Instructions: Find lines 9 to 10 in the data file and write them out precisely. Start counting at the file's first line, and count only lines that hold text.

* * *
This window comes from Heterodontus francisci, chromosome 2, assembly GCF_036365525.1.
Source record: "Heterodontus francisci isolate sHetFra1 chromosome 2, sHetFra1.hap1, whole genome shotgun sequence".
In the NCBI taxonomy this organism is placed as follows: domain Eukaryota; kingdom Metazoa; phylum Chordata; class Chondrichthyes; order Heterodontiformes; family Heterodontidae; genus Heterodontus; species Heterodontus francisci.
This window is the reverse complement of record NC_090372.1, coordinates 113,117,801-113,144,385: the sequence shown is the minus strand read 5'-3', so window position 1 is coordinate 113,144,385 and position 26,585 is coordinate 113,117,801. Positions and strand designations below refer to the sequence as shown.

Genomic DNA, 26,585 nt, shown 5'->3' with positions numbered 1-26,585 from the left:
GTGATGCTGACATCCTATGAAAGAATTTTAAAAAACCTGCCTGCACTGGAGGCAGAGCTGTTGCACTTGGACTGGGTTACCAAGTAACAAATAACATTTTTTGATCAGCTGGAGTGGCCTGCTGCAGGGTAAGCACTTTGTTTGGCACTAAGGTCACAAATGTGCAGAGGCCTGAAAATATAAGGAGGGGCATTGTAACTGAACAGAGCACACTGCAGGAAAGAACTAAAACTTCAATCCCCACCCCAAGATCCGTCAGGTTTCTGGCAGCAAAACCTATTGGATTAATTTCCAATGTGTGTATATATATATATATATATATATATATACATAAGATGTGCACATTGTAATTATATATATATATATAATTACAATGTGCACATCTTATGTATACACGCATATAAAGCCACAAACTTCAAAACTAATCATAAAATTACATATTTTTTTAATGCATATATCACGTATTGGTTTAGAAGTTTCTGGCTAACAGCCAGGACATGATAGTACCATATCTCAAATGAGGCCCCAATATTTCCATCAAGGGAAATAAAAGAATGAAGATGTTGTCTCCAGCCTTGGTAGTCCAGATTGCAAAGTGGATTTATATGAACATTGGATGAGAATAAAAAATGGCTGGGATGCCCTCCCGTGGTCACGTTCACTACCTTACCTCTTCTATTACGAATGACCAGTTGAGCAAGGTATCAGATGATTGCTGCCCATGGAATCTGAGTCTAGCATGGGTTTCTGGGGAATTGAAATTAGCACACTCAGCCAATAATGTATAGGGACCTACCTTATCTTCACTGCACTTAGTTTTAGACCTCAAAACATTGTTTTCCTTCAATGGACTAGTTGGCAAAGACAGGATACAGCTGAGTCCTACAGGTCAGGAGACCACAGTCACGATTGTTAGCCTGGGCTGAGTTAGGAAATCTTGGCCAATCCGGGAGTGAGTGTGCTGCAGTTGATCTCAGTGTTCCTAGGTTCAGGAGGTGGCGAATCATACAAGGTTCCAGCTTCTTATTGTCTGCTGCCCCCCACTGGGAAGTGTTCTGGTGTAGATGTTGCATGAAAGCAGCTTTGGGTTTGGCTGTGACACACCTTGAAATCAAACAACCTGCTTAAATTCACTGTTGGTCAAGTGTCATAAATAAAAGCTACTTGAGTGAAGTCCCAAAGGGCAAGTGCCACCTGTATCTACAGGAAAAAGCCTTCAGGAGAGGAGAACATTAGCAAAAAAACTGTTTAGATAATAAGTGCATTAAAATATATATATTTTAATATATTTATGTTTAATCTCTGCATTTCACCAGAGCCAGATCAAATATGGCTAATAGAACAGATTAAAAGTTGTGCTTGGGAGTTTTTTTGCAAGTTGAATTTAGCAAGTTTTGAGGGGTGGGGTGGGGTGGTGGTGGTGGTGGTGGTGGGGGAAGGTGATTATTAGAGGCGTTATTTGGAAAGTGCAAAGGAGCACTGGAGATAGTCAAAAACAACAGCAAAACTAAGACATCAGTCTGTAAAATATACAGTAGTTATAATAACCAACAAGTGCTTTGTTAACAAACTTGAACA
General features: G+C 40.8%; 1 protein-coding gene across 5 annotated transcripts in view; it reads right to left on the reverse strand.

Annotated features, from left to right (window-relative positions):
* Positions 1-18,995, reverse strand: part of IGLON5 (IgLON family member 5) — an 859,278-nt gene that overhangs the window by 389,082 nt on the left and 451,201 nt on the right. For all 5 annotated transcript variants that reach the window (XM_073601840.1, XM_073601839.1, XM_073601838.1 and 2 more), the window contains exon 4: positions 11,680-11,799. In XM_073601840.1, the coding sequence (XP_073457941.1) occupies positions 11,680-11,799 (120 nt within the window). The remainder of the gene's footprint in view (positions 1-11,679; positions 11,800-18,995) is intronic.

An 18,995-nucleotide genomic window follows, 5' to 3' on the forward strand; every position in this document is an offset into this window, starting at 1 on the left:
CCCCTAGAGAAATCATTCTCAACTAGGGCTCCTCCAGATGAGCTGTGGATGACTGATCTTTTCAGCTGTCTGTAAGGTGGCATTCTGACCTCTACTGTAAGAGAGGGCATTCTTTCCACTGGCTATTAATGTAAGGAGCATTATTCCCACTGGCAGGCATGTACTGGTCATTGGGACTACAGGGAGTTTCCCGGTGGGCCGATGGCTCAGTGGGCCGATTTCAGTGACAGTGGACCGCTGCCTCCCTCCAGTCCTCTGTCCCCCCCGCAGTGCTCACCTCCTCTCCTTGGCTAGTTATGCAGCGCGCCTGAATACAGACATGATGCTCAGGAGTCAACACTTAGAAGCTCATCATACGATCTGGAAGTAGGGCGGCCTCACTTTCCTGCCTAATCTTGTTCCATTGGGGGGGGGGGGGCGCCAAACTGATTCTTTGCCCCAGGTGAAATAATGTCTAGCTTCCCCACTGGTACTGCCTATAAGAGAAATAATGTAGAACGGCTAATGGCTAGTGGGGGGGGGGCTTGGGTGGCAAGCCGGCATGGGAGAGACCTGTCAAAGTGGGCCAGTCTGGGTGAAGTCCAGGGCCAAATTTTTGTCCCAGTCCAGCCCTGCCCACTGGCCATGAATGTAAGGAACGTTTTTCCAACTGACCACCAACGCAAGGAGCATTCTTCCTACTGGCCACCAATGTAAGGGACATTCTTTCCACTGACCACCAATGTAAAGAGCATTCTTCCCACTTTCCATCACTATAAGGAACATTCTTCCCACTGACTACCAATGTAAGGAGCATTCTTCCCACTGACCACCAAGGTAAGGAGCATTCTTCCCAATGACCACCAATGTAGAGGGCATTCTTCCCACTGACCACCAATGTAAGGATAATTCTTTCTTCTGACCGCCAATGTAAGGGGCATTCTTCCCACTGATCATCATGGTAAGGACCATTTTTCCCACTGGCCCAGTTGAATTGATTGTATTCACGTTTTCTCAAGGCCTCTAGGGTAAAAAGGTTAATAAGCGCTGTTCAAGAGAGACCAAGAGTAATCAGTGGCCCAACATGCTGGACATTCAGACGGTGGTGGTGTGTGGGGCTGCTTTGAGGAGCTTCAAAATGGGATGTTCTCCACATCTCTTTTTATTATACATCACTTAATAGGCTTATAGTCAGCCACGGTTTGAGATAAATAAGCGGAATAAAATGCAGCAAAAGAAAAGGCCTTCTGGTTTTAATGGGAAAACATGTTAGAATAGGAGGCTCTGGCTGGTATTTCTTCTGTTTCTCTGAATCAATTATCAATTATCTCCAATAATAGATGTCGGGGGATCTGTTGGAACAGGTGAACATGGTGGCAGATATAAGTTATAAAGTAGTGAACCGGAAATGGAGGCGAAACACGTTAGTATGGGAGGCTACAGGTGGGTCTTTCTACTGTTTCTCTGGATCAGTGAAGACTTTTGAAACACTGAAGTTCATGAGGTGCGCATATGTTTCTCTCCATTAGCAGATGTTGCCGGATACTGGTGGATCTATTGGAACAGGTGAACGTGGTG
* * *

* Positions 1-18,995, reverse strand: part of IGLON5 (IgLON family member 5) — an 859,278-nt gene that overhangs the window by 389,082 nt on the left and 451,201 nt on the right. For all 5 annotated transcript variants that reach the window (XM_073601840.1, XM_073601839.1, XM_073601838.1 and 2 more), the window contains exon 4: positions 11,680-11,799. In XM_073601840.1, the coding sequence (XP_073457941.1) occupies positions 11,680-11,799 (120 nt within the window). The remainder of the gene's footprint in view (positions 1-11,679; positions 11,800-18,995) is intronic.

An 18,995-nucleotide genomic window follows, 5' to 3' on the forward strand; every position in this document is an offset into this window, starting at 1 on the left: